Helping Israeli Families Fight Poverty, Even in a Pandemic

Helping Israeli Families Fight Poverty, Even in a Pandemic

Ziva Sagiv (center) works with two Israeli Arab women. Families First tackles Israeli poverty, working with 13,000 families in 113 cities across whole spectrum of Israeli society.

Ziva Sagiv (center) works with two Israeli Arab women. Families First tackles Israeli poverty, working with 13,000 families in 113 cities across whole spectrum of Israeli society. photo: Tamir Elterman

By: Ziva Sagiv - Program Manager, Families First

What I’ve found after years in this line of work is that people in poverty hate living in poverty and will do everything they can to change their situation. Our role at JDC is to stand by the families we work with and help them fight poverty.

A partnership between JDC, the Rashi Foundation, and Israel’s Ministry of Labor, Social Affairs, and Social Services, Families First represents the first time the Israeli government developed a national program to address poverty. Working with 13,000 families in 113 cities, we work with the whole spectrum of Israeli society — Arabs, Jews, Haredi, Bedouins … everyone.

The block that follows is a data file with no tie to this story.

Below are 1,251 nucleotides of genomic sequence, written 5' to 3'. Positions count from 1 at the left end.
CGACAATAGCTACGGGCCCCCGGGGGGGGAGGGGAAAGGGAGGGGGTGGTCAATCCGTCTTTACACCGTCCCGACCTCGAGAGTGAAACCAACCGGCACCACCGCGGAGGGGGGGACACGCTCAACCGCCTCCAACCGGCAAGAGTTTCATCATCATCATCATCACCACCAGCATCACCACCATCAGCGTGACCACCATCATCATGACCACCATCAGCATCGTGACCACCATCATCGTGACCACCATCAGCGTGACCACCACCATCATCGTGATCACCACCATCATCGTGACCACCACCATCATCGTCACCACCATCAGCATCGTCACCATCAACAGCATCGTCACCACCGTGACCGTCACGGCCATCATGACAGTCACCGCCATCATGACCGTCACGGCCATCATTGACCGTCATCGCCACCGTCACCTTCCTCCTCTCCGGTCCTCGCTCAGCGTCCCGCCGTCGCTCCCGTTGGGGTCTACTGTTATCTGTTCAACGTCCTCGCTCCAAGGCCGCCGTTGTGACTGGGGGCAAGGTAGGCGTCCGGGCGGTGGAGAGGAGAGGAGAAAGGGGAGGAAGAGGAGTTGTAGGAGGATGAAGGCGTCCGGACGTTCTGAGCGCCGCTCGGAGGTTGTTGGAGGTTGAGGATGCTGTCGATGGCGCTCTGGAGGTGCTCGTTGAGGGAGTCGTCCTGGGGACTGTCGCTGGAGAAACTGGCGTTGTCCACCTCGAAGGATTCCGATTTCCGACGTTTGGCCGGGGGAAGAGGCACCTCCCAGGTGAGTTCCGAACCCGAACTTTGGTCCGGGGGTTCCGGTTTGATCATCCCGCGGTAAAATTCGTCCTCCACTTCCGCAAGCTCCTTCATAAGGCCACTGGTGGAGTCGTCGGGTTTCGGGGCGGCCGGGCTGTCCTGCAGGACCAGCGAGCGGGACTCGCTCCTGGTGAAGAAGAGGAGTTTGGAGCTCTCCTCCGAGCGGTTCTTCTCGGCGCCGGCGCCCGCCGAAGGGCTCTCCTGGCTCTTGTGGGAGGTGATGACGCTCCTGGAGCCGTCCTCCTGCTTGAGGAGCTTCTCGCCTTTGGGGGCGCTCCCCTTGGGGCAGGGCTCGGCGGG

Our aim is holistic: to make significant changes in the conditions of families living in poverty and exclusion. Each family gets three main components — a social worker and a family mentor who work with them, sitting together to hear their story, their grief, and their pain; a flexible budget that helps them achieve their goals; and an intervention plan.

What’s special about Families First is that we recognize that the most significant thing we can give our families is an authentic relationship with the staff based on trust. We try to change what’s historically been an imbalanced relationship between professionals and families in need.

The program is based on a new concept of poverty-aware social work developed by Dr. Michal Krumer-Nevo, a Ben-Gurion University professor who considers poverty a violation of human rights and a multidimensional phenomenon that affects individuals across many areas of life.

Ziva (right) sits with two Arab Israeli women, helping them fill out forms.
Israel’s economy is characterized by many industries that haven’t yet reopened, and these jobs are often filled by members of more vulnerable populations. Photo: Tamir Elterman

It’s not only money — it’s also a lack of opportunities and symbolic capital. That’s why we focus on six main areas: